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Apple limits own iMac sales to boost channel

First fix your inventory then fix your channel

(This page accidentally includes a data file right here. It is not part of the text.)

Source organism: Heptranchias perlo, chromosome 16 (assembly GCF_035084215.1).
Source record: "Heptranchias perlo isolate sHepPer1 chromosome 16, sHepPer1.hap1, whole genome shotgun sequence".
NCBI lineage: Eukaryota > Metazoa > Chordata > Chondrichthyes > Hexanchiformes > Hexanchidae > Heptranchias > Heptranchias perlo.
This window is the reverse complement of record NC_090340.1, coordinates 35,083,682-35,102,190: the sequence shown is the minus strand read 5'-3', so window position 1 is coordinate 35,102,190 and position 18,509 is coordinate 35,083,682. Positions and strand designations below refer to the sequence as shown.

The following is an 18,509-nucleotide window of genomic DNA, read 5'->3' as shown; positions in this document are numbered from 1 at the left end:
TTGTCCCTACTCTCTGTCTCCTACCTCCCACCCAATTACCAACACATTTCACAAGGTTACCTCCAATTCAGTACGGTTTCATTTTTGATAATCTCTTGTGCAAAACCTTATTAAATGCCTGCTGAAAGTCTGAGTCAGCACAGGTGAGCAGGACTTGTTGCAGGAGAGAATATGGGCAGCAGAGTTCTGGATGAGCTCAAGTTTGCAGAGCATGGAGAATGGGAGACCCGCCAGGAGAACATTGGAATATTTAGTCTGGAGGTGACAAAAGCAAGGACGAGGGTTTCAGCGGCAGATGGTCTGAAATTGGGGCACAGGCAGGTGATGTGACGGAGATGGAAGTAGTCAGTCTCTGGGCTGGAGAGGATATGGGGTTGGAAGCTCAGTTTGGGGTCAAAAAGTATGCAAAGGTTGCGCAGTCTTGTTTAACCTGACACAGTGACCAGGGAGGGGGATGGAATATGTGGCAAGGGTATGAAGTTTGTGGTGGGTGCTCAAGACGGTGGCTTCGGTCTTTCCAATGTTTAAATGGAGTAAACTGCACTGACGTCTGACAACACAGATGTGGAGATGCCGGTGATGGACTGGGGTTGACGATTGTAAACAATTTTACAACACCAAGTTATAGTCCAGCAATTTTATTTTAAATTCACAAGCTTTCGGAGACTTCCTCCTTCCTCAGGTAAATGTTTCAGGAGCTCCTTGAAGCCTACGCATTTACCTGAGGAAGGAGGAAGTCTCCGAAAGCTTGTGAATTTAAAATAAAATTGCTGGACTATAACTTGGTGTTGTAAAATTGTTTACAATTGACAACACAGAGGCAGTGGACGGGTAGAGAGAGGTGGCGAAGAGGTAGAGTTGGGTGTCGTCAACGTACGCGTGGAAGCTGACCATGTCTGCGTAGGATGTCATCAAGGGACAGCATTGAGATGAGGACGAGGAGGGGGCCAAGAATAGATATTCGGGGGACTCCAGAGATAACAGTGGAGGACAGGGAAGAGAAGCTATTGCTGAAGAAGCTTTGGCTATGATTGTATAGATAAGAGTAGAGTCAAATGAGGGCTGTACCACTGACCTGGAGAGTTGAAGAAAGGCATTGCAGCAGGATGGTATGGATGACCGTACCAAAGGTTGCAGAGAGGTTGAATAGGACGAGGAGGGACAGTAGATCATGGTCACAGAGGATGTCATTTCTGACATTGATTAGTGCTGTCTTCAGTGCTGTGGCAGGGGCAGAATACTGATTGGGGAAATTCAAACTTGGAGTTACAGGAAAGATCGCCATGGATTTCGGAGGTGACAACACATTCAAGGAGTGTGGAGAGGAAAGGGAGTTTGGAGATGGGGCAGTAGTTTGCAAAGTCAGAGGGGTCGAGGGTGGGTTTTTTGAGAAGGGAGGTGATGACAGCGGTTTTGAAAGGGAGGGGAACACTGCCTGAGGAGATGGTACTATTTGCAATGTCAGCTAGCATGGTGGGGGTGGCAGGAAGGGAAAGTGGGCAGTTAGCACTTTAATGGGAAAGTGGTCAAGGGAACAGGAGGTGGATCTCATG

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Analysis Well, so much for Apple's great inventory management. Last week, the US branch of the company's direct-sales operation posted a message on its Web site admitting that it will now not be able to supply iMac purchasers with their machines until the end of July. In other words, buy now, and you'll have to wait at least a month for your kit to arrive. This from a company that regularly claims its ability to keep the number of computers it manufactures in sync with demand is even more responsive to market changes than the acme of direct PC sales, Dell. Indeed, at Apple's last financial results announcement, Chief Financial Officer Fred Anderson said the company had gotten its inventory management down to a fine art, with its warehouses containing only one day's worth of unsold Macs. Getting your inventory right isn't just about having as few machines as possible stacked up waiting for buyers; it's about ensuring you can satisfy however many customers you have at a given time. And it looks like Apple may be having problems here. First, the latest, "bronze" PowerBooks failed to ship on time; now we have an unforeseen, month-long iMac delay. Or do we? Perhaps the self-imposed limit on iMac shipments is actually an exercise in good inventory management -- one that shows Apple has finally got it figured out. Look at it this way: Apple has a policy of regularly updating the iMac, a plan it has followed at least twice since it launched the original version of the all-in-one consumer system last summer. Apple is known to have another update -- the so-called "C2" version -- in the works, and the latest leaks suggest it's going to ship this summer. According to the rumors, the C2 iMac is likely to debut at Macworld Expo, to be held in New York at the -- yes, you've guessed it -- end of July. The close timing between the C2's probable debut and the Apple Store's anticipated renewal of iMac shipments seems just too good to be true. But why the delay? After all, computer manufacturers typically want to shift as many old machines as they can before introducing the new model, and signaling the upgrade too early is generally seen as a sales killer. That would suggest that there's another reason for Apple's inability to ship iMacs for a month or so. To see why the delay really could signal the arrival of a new iMac, you have to remember that Apple, unlike Dell, isn't exclusively a direct-sales vendor. Apple's motivation here is clearly to avoid what happened every other time it has updated the iMac: A reseller and retail channel stuffed full of the old models they can't sell except at a potentially money-losing discount. An excess of old iMacs in the channel has been an issue ever since the machine was first updated. Over here in the UK, there's still talk in the channel of a warehouse full of Bondi-blue iMacs made unsellable by the Rev B iMac and later, the multicoloured Rev C version. And the channel quite naturally wants to get the old stock out of the way before introducing the new, faster model, which is one of the two key reasons -- the other is price, of course -- why older iMacs have generally sold in greater quantities than later versions. It's telling that the U.S. retail channel only began selling more multicolored iMacs than Bondi-blue machines in May, five long months after their introduction, according to figures from market researcher PC Data. Apple's warning is quite cleverly timed. A month is probably too long a time for most buyers to wait for their new computers. Instead, they're likely to head on down to their local independent reseller, or CompUSA or Sears and buy a machine there. In short, Apple is cutting back on its own sales to ensure its channel gets a chance to catch up. And this is no bad thing given the problems its previous approach to iMac updates caused with Best Buy and given how friendly it's now trying to be with Sears. And Apple needs its channel. The Web may be well on its way to becoming the place to buy computer equipment, but it's not there yet, so Apple still has to rely on physical stores rather than virtual ones. And when the product you're selling depends so much on looks, you need outlets where prospective buyers can actually look at what you're selling. The CompUSA store-within-a-store project is a good case in point (although if the number of e-mails we get from disappointed would-be CompUSA customers is anything to go buy, Apple needs to take a fresh look at the situation). The deal that got Macs into 800 Sears stores is another. A better example, however, appears to be Apple's mooted chain of showrooms. The idea that Apple is considering something like this emerged from a casual comment from a company executive back in early June, and has since been backed up by events at a recent meeting between Apple and its resellers, according to one Mac store owner's comments to The Register. But wherever Macs are sold, what matters here is Apple seems to have realized that channel management is just as important as inventory control. Central to that strategy is giving the channel a chance to sell machines, and you can't demonstrate that much better than by foregoing a month's worth of iMac sales. ®

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